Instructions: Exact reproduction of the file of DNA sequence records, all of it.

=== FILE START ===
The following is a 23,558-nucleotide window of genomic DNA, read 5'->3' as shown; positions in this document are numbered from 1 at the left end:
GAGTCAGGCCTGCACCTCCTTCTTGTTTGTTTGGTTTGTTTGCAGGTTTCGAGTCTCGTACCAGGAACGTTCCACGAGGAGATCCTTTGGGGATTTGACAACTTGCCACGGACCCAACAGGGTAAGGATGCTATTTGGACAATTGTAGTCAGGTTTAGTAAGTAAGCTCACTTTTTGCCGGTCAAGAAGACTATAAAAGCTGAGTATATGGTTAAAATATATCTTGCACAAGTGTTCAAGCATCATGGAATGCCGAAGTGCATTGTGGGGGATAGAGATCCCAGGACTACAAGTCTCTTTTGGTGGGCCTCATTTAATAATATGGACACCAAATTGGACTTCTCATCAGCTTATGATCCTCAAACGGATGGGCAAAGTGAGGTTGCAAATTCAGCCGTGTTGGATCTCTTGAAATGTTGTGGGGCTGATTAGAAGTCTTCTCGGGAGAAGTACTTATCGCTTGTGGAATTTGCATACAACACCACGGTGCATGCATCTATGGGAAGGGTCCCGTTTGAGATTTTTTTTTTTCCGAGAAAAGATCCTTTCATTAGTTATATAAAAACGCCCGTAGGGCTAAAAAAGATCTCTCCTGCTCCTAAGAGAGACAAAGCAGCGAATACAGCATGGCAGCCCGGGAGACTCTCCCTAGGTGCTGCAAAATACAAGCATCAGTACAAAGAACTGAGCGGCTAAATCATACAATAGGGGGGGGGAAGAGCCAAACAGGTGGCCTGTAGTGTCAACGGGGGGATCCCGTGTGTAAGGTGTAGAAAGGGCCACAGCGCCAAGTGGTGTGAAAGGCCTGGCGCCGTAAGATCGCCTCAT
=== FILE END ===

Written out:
The following is a 23,558-nucleotide window of genomic DNA, read 5'->3' as shown; positions in this document are numbered from 1 at the left end:
GAGTCAGGCCTGCACCTCCTTCTTGTTTGTTTGGTTTGTTTGCAGGTTTCGAGTCTCGTACCAGGAACGTTCCACGAGGAGATCCTTTGGGGATTTGACAACTTGCCACGGACCCAACAGGGTAAGGATGCTATTTGGACAATTGTAGTCAGGTTTAGTAAGTAAGCTCACTTTTTGCCGGTCAAGAAGACTATAAAAGCTGAGTATATGGTTAAAATATATCTTGCACAAGTGTTCAAGCATCATGGAATGCCGAAGTGCATTGTGGGGGATAGAGATCCCAGGACTACAAGTCTCTTTTGGTGGGCCTCATTTAATAATATGGACACCAAATTGGACTTCTCATCAGCTTATGATCCTCAAACGGATGGGCAAAGTGAGGTTGCAAATTCAGCCGTGTTGGATCTCTTGAAATGTTGTGGGGCTGATTAGAAGTCTTCTCGGGAGAAGTACTTATCGCTTGTGGAATTTGCATACAACACCACGGTGCATGCATCTATGGGAAGGGTCCCGTTTGAGATTTTTTTTTTTCCGAGAAAAGATCCTTTCATTAGTTATATAAAAACGCCCGTAGGGCTAAAAAAGATCTCTCCTGCTCCTAAGAGAGACAAAGCAGCGAATACAGCATGGCAGCCCGGGAGACTCTCCCTAGGTGCTGCAAAATACAAGCATCAGTACAAAGAACTGAGCGGCTAAATCATACAATAGGGGGGGGGAAGAGCCAAACAGGTGGCCTGTAGTGTCAACGGGGGGATCCCGTGTGTAAGGTGTAGAAAGGGCCACAGCGCCAAGTGGTGTGAAAGGCCTGGCGCCGTAAGATCGCCTCAT